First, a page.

Unit 2 of SAQA Seminar: Surface Design is all about paint. Paint is such a versatile way to add additional dimension and design to fabrics. There are many wonderful possibilities for creating with paint including different textures, colors, opacity and application methods. It’s great for beginners and maybe a bit less intimidating than dye.
History and Culture
For a quick overview, here’s a very brief article about the history of painting fabric — both coloring directly on cloth and using resists to create patterns. Doesn’t this make you want to learn more?
This video from the Smithsonian National Museum of American History highlights an elk hide painting from the colonial Southwest. The second half of the video discusses the use of the hide and the possible artist.
Also from the Smithsonian National Museum of American History, “Tracking the Buffalo: Stories from a Buffalo Hide Painting” is an interactive site that includes excellent information, projects, history and supplementary materials. Though the site is designed for young students and educators, it includes some fun resources and links to additional pieces in the Smithsonian collection.
Blogger Wai-Yuk Kennedy shares what she learned about kaga yuzen dyeing on a trip to Japan including amazing in-progress images. This traditional process can be thought of as a sophisticated production version of the western technique for silk painting.
Here is an enchanting video from the Victoria and Albert Museum in London titled Masterpieces of Chinese Painting 700 - 1900: How a Silk Painting Was Made. The captions explain each step and the video is beautifully shot with tiny details of brushwork, supplies and traditional artistry. (The Victoria and Albert You Tube channel is full of many other amazing videos.)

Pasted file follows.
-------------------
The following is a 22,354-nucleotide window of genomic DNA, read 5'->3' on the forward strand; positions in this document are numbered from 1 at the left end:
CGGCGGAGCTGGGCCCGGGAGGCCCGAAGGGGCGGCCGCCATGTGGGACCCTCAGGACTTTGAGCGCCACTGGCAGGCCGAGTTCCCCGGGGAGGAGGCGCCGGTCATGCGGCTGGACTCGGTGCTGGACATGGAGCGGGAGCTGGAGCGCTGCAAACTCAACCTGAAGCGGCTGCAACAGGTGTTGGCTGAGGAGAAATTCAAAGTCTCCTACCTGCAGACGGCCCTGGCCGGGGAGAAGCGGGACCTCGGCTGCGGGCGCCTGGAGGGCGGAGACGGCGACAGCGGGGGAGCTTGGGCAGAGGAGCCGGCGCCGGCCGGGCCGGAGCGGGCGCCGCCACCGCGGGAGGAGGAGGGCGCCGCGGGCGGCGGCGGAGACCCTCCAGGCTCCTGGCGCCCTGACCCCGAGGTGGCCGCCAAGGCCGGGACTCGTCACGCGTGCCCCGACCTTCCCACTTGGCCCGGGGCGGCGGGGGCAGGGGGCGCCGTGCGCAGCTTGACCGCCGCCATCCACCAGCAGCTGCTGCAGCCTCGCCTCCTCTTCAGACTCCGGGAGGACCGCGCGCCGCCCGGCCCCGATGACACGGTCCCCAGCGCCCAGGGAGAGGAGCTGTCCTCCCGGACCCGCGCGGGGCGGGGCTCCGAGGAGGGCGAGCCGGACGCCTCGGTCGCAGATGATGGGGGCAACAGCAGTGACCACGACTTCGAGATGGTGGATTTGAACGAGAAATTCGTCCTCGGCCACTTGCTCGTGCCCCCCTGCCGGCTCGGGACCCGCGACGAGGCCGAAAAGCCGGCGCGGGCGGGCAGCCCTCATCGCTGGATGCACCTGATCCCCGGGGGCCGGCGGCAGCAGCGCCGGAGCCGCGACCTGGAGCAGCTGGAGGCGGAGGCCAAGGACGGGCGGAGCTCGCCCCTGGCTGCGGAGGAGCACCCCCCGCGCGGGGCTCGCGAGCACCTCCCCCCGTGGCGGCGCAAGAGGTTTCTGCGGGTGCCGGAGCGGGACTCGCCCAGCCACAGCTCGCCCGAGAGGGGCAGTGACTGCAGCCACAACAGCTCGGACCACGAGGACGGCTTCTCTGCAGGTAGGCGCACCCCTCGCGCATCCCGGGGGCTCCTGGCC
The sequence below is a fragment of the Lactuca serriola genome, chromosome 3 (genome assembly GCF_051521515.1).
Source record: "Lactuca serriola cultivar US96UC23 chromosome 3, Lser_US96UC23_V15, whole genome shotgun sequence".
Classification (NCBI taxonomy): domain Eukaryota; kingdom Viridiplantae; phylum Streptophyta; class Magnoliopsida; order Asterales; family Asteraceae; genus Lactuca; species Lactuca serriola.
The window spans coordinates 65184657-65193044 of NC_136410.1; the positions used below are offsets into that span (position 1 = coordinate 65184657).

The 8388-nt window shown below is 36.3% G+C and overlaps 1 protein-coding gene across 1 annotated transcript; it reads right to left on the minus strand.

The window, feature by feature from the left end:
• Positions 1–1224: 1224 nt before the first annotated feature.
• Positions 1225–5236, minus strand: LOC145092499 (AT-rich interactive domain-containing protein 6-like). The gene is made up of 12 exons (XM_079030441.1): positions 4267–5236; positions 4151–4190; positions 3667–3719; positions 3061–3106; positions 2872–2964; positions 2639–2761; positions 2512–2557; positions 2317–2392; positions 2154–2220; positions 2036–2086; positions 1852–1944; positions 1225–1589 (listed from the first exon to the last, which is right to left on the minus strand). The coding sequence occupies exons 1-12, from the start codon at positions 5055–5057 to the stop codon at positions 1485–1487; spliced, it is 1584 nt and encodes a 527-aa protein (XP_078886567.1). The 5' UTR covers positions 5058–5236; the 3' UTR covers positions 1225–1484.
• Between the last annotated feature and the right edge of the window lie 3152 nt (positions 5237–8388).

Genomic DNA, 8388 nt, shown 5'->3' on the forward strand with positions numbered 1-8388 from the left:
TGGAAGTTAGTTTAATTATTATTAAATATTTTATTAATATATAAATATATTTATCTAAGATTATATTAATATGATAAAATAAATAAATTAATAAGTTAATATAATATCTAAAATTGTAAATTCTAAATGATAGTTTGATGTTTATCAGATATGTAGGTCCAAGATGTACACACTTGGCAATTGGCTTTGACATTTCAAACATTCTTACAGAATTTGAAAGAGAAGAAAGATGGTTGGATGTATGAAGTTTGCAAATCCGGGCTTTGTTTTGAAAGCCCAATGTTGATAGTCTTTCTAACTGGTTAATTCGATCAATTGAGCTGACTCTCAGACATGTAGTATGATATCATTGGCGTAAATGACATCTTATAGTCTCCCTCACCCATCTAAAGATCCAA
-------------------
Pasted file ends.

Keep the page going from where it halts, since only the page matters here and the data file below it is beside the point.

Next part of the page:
Staying with the fascinating history of Chinese Silk Painting, this article includes several historical details and highlights two contemporary silk painting masters.
Kalamkari is a traditional art form of hand painted fabrics from India and Iran. The word derives from the Hindu words for “pen” and “work.” This article from India Mirror details the technique, motifs and its impact on trade and commerce. For additional information plus images, check out this article. Though kalamkari uses dye and printing techniques, the finished works are most often referred to as paintings.
Tutorials, Blog Posts and other Inspiring Links
Judy Coates Perez shares an inspiring step-by-step process of creating an art quilt including not only fabric painting, but also stamping, collage, quilting and finishing. Here’s another blog post from Judy where she talks about tints and gradations.
Colleen Barnhardt's video tutorial includes tons of helpful details! She talks about what brushes and paints she uses and how she picks colors in additional to walking through her unique technique of painting after free motion quilting.
Deborah Wirsu has three video tutorials on using Inktense pencils on fabric including another “quilt first, paint later” technique.
Another excellent video tutorial about Inktense pencils from Jacqui Holmgren.
Jacquard has a handy pdf file of FAQs with special attention to comparing textile paints and inks.
Betty Busby does an excellent job explaining how to paint a smooth gradation on silk using cheap hardware store brushes.
This overview of paints vs dyes includes brands, sources, pros and cons and tips for painting on silk.
Gloria Hansen explains a really interesting way to create shibori fabrics with textile paints in this blog post. It’s an innovative way to take a technique traditionally designed to be used with dye and convert it to paint.
Don’t miss this amazing time-lapse video of Deidre Adams working on the painted layer of a large commissioned work.
|The Painted Quilt: Paint and Print Techniques for Color on Quilts
by Linda Kemshall and Laura Kemshall